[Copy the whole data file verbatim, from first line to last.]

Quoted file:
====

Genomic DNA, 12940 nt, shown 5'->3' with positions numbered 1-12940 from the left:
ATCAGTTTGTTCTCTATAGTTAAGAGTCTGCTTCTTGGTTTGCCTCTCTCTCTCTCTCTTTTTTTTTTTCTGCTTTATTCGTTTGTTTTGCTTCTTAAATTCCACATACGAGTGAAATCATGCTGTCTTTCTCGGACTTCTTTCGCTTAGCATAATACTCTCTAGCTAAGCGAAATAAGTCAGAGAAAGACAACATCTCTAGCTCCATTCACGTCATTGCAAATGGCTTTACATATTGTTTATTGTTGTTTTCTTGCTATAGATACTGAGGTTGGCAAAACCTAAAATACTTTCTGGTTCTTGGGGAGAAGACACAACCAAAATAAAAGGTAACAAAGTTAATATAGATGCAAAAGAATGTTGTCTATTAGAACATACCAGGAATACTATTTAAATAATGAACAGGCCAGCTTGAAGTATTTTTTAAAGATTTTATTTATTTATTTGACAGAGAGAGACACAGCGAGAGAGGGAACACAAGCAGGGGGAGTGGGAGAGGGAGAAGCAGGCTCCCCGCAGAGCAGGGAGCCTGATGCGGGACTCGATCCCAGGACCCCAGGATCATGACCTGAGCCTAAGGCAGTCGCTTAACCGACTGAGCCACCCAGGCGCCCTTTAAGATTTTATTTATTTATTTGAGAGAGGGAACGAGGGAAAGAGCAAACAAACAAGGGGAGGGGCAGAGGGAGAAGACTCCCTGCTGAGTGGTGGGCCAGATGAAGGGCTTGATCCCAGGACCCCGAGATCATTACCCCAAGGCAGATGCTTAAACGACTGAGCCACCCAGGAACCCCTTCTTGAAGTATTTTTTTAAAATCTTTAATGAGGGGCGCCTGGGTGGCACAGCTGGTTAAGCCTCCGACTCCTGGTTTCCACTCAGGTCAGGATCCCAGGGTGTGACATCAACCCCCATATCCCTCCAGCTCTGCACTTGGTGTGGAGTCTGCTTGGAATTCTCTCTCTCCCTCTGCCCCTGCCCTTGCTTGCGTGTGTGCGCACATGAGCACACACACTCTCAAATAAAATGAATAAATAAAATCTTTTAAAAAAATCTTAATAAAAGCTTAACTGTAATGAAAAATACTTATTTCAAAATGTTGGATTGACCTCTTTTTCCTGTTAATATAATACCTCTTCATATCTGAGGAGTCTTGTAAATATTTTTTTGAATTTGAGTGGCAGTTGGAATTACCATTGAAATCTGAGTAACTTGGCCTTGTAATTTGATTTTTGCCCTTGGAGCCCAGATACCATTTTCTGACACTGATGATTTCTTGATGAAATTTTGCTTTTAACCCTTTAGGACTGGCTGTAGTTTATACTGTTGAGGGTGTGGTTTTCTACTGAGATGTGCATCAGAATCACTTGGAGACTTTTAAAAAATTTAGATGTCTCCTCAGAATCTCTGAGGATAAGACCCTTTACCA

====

Genomic DNA, 12940 nt, shown 5'->3' with positions numbered 1-12940 from the left:
ATCAGTTTGTTCTCTATAGTTAAGAGTCTGCTTCTTGGTTTGCCTCTCTCTCTCTCTCTTTTTTTTTTTCTGCTTTATTCGTTTGTTTTGCTTCTTAAATTCCACATACGAGTGAAATCATGCTGTCTTTCTCGGACTTCTTTCGCTTAGCATAATACTCTCTAGCTAAGCGAAATAAGTCAGAGAAAGACAACATCTCTAGCTCCATTCACGTCATTGCAAATGGCTTTACATATTGTTTATTGTTGTTTTCTTGCTATAGATACTGAGGTTGGCAAAACCTAAAATACTTTCTGGTTCTTGGGGAGAAGACACAACCAAAATAAAAGGTAACAAAGTTAATATAGATGCAAAAGAATGTTGTCTATTAGAACATACCAGGAATACTATTTAAATAATGAACAGGCCAGCTTGAAGTATTTTTTAAAGATTTTATTTATTTATTTGACAGAGAGAGACACAGCGAGAGAGGGAACACAAGCAGGGGGAGTGGGAGAGGGAGAAGCAGGCTCCCCGCAGAGCAGGGAGCCTGATGCGGGACTCGATCCCAGGACCCCAGGATCATGACCTGAGCCTAAGGCAGTCGCTTAACCGACTGAGCCACCCAGGCGCCCTTTAAGATTTTATTTATTTATTTGAGAGAGGGAACGAGGGAAAGAGCAAACAAACAAGGGGAGGGGCAGAGGGAGAAGACTCCCTGCTGAGTGGTGGGCCAGATGAAGGGCTTGATCCCAGGACCCCGAGATCATTACCCCAAGGCAGATGCTTAAACGACTGAGCCACCCAGGAACCCCTTCTTGAAGTATTTTTTTAAAATCTTTAATGAGGGGCGCCTGGGTGGCACAGCTGGTTAAGCCTCCGACTCCTGGTTTCCACTCAGGTCAGGATCCCAGGGTGTGACATCAACCCCCATATCCCTCCAGCTCTGCACTTGGTGTGGAGTCTGCTTGGAATTCTCTCTCTCCCTCTGCCCCTGCCCTTGCTTGCGTGTGTGCGCACATGAGCACACACACTCTCAAATAAAATGAATAAATAAAATCTTTTAAAAAAATCTTAATAAAAGCTTAACTGTAATGAAAAATACTTATTTCAAAATGTTGGATTGACCTCTTTTTCCTGTTAATATAATACCTCTTCATATCTGAGGAGTCTTGTAAATATTTTTTTGAATTTGAGTGGCAGTTGGAATTACCATTGAAATCTGAGTAACTTGGCCTTGTAATTTGATTTTTGCCCTTGGAGCCCAGATACCATTTTCTGACACTGATGATTTCTTGATGAAATTTTGCTTTTAACCCTTTAGGACTGGCTGTAGTTTATACTGTTGAGGGTGTGGTTTTCTACTGAGATGTGCATCAGAATCACTTGGAGACTTTTAAAAAATTTAGATGTCTCCTCAGAATCTCTGAGGATAAGACCCTTTACCA